Evidence Against Indian Terrorism: Now You See It, Now You Don’t

In January, government sources reported that Chief of Army Staff Gen. Raheel “presented evidence to the United States (US) which shows India’s involvement in the various terrorist incidents that have occurred in Pakistan”. However when asked by reporters about this evidence, the US appeared puzzled and said they were unaware of any delivery.

Now questions about the reality of evidence are not coming from Washington, they are coming from Islamabad.

The Senate Standing Committee on Foreign Affairs was told on Thursday that dossiers given to the United States and United Nations Secretary General on India’s alleged involvement in terrorism in Pakistan did not contain ‘material evidence’.

Testifying before the Senate Foreign Affairs Committee, which met with Senator Nuzhat Sadiq in the chair, Adviser on Foreign Affairs Sartaj Aziz said the dossiers instead contained the “pattern and narrative” of Indian involvement.

Sadly, this report did not surprise anyone. When official photos were released of the dossiers being delivered, many commented that it didn’t look like there was much there.

Maleeha Lodhi delivers dossiers on Indian involvement

Creating more confusion, though, was that the same day that media reported Sartaj Aziz’s statement about lack of material evidence, the same media also reported a statement by Foreign Office Spokesman Qazi Khalilullah that “the dossiers contain ‘hard’ and ‘irrefutable’ evidence”.

Which is the truth? Which is a lie? Both Sartaj Aziz and Qazi Khalilullah cannot both be correct. Either there is irrefutable evidence or there isn’t. Both are government officials of the same government, and both are singing a different tune. It is sadly something that we have become immune to. We know we are being misled, but we allow it as long as we are being misled to believe what we want to believe instead of having to face any reality that we don’t like.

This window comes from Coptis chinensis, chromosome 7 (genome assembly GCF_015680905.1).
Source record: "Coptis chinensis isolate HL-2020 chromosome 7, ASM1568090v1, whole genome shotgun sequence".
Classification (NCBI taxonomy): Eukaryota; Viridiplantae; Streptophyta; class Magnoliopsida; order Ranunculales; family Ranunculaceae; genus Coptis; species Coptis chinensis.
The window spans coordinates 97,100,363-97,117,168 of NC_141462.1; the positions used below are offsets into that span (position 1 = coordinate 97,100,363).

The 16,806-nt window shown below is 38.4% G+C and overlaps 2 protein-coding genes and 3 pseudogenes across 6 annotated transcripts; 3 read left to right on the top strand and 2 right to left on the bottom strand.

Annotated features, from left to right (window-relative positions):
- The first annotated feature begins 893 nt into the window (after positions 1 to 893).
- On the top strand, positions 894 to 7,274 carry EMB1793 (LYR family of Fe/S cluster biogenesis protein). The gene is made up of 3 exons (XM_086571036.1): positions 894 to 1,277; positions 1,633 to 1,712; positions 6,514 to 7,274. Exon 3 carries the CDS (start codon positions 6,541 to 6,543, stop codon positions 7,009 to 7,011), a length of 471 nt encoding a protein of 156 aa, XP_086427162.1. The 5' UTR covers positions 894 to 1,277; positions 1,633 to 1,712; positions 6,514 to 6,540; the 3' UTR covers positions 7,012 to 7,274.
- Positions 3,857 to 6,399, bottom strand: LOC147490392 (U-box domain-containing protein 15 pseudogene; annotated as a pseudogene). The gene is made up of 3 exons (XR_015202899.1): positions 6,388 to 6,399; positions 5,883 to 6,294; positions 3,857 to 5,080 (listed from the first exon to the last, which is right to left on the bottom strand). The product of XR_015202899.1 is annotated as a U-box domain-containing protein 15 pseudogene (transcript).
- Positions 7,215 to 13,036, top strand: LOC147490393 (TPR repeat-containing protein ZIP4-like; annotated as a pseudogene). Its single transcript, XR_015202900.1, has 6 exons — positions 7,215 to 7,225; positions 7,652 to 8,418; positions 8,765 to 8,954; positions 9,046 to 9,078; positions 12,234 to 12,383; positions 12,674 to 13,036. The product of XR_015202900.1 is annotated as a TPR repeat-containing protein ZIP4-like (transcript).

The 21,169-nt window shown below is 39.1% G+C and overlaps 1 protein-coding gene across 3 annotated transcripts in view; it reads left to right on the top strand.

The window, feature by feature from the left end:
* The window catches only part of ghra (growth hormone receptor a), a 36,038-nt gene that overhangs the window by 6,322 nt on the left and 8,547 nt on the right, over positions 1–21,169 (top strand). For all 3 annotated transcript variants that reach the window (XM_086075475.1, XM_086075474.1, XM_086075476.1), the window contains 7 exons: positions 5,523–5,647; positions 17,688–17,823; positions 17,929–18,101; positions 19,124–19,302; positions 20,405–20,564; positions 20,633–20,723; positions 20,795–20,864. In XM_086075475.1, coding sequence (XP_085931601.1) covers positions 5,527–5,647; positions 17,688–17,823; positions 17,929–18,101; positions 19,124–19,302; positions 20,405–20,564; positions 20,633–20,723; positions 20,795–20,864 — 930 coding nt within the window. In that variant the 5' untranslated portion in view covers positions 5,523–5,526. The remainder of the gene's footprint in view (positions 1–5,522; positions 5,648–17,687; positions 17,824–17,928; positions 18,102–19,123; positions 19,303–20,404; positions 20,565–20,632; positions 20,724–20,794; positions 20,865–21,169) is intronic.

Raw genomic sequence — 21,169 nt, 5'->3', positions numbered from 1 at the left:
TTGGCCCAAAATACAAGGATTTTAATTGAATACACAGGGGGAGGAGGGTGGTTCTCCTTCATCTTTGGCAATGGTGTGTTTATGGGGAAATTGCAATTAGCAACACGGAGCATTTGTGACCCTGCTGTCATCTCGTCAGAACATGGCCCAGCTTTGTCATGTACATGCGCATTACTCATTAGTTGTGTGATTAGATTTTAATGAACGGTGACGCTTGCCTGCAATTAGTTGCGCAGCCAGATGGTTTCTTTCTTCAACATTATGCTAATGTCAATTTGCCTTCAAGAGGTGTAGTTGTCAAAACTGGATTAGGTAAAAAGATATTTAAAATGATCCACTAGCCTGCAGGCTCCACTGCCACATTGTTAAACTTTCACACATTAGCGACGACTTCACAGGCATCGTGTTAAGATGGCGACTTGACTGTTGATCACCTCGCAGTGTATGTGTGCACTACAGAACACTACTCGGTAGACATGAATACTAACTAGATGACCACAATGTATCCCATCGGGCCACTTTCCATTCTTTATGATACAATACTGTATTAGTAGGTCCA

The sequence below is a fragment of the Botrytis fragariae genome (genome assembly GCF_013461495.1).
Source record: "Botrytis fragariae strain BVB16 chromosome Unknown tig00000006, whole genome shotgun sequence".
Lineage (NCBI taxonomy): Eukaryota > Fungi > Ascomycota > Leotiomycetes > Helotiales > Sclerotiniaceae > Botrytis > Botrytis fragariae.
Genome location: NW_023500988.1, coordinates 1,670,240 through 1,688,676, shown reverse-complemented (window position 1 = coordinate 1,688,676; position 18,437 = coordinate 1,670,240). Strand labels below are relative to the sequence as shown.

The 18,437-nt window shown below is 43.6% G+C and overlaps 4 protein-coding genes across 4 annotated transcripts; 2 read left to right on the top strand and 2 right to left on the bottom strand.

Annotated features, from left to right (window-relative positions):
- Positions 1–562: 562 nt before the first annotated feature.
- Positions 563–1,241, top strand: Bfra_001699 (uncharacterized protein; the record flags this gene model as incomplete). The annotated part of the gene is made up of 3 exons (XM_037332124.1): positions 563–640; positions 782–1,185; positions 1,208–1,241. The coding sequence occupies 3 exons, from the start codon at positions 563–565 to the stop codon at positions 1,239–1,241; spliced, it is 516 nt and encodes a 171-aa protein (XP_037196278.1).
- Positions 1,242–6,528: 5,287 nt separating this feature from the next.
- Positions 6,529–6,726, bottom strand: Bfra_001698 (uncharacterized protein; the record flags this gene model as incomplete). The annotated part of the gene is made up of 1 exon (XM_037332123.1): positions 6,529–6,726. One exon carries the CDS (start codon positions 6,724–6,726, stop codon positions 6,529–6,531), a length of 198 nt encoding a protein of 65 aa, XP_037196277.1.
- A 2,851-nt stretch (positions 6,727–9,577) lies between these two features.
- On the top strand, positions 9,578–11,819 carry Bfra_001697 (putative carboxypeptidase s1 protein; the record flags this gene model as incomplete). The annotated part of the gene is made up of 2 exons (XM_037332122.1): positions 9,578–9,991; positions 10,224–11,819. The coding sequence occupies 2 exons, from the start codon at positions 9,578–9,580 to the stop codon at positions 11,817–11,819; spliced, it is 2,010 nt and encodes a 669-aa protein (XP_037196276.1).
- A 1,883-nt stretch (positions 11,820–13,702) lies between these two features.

The reality of the mysterious dossiers is known only to government high ups in Pakistan and US. The only thing we can know of them is what we are told. In Pakistan, what we are told is contradictory. Maybe to find the truth we should look at what the reaction has been from Washington…which is nothing.

Can you untangle FO’s statement on ISIS?

Foreign Office spokesperson Qazi Khalilullah

Earlier this year, Foreign Secretary Azaz Ahmed Chaudhry admitted that Islamic State poses a “serious threat” to Pakistan. What seems obvious is newsworthy because it contradicted the long standing position of the Foreign Office that there is “no evidence” of ISIS presence in the country despite all evidence to the contrary. This week, the government returned to previous denials, but with a bit of a twist. Speaking at the weekly media briefing, Foreign Office spokesperson Qazi Khalilullah gave the following statement:

“There is no footprint of ISIL in Pakistan. The people of Pakistan have no ideological, ethnic or linguistic affinities with the organisation and its members. However, we have seen some pamphlets and wall-chalking. That is no proof of the presence of ISIL in Pakistan. Nevertheless, we are cognizant of the threat the ISIL poses. Our security agencies are aware of this threat and will take appropriate measures, if needed.”

This statement is an amazingly twisted web of contradictions that leaves little confidence in the government. How can the government say that no one in Pakistan has ideological affinities with the organisation? Has the FO spokesperson not seen the video of Jamia Hafsa students?


The FO even admits in its statement that “we have seen some pamphlets and wall-chalking“, but then terms all of this as “no proof.” Actually, pamphlets have been distributed since months demanding cooperation of people and recruiting supporters.

This is not “proof” for the government? Are they waiting for the self-described Khalifa to open its Embassy?

Then there is the claim that “our security agencies are aware of this threat and will take appropriate measures”. If there is no Islamic State presence in Pakistan, how can it be a threat that our security agencies are aware of?

Trying to unravel this web of doublespeak has only given me a headache. I am left with this question, how can we be expected to trust that the state to take the jihadi threat seriously when it continues to issue blatant denials that contradict obvious reality?